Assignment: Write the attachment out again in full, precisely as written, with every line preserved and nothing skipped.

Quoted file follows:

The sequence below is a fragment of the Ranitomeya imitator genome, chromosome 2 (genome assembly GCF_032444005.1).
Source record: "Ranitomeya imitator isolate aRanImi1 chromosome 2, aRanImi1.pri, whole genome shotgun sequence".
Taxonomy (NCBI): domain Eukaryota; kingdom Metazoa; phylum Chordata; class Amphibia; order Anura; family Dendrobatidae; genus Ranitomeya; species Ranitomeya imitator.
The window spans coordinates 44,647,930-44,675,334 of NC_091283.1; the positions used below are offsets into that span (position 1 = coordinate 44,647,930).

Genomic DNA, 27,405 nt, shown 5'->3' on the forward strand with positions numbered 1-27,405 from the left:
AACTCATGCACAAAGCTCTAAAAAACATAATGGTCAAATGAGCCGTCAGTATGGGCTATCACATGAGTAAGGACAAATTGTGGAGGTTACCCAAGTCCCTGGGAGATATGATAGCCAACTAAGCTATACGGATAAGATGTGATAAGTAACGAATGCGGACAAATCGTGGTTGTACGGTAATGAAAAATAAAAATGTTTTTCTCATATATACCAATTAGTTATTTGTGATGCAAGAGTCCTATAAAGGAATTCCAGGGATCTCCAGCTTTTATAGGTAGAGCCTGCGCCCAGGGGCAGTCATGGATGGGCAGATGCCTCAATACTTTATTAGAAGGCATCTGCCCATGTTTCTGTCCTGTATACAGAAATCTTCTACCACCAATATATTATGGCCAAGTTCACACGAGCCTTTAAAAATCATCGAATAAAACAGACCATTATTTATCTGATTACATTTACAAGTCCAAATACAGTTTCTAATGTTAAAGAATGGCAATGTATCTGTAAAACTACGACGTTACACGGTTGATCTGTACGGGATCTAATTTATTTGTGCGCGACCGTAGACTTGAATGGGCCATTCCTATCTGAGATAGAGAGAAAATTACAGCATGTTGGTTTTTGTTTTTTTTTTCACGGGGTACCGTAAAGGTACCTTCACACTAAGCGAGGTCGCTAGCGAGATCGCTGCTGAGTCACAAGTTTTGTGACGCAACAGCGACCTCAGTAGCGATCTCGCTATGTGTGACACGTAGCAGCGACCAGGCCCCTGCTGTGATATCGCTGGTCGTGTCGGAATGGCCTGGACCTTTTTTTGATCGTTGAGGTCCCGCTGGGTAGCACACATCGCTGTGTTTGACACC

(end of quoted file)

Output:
The sequence below is a fragment of the Ranitomeya imitator genome, chromosome 2 (genome assembly GCF_032444005.1).
Source record: "Ranitomeya imitator isolate aRanImi1 chromosome 2, aRanImi1.pri, whole genome shotgun sequence".
Taxonomy (NCBI): domain Eukaryota; kingdom Metazoa; phylum Chordata; class Amphibia; order Anura; family Dendrobatidae; genus Ranitomeya; species Ranitomeya imitator.
The window spans coordinates 44,647,930-44,675,334 of NC_091283.1; the positions used below are offsets into that span (position 1 = coordinate 44,647,930).

Genomic DNA, 27,405 nt, shown 5'->3' on the forward strand with positions numbered 1-27,405 from the left:
AACTCATGCACAAAGCTCTAAAAAACATAATGGTCAAATGAGCCGTCAGTATGGGCTATCACATGAGTAAGGACAAATTGTGGAGGTTACCCAAGTCCCTGGGAGATATGATAGCCAACTAAGCTATACGGATAAGATGTGATAAGTAACGAATGCGGACAAATCGTGGTTGTACGGTAATGAAAAATAAAAATGTTTTTCTCATATATACCAATTAGTTATTTGTGATGCAAGAGTCCTATAAAGGAATTCCAGGGATCTCCAGCTTTTATAGGTAGAGCCTGCGCCCAGGGGCAGTCATGGATGGGCAGATGCCTCAATACTTTATTAGAAGGCATCTGCCCATGTTTCTGTCCTGTATACAGAAATCTTCTACCACCAATATATTATGGCCAAGTTCACACGAGCCTTTAAAAATCATCGAATAAAACAGACCATTATTTATCTGATTACATTTACAAGTCCAAATACAGTTTCTAATGTTAAAGAATGGCAATGTATCTGTAAAACTACGACGTTACACGGTTGATCTGTACGGGATCTAATTTATTTGTGCGCGACCGTAGACTTGAATGGGCCATTCCTATCTGAGATAGAGAGAAAATTACAGCATGTTGGTTTTTGTTTTTTTTTTCACGGGGTACCGTAAAGGTACCTTCACACTAAGCGAGGTCGCTAGCGAGATCGCTGCTGAGTCACAAGTTTTGTGACGCAACAGCGACCTCAGTAGCGATCTCGCTATGTGTGACACGTAGCAGCGACCAGGCCCCTGCTGTGATATCGCTGGTCGTGTCGGAATGGCCTGGACCTTTTTTTGATCGTTGAGGTCCCGCTGGGTAGCACACATCGCTGTGTTTGACACC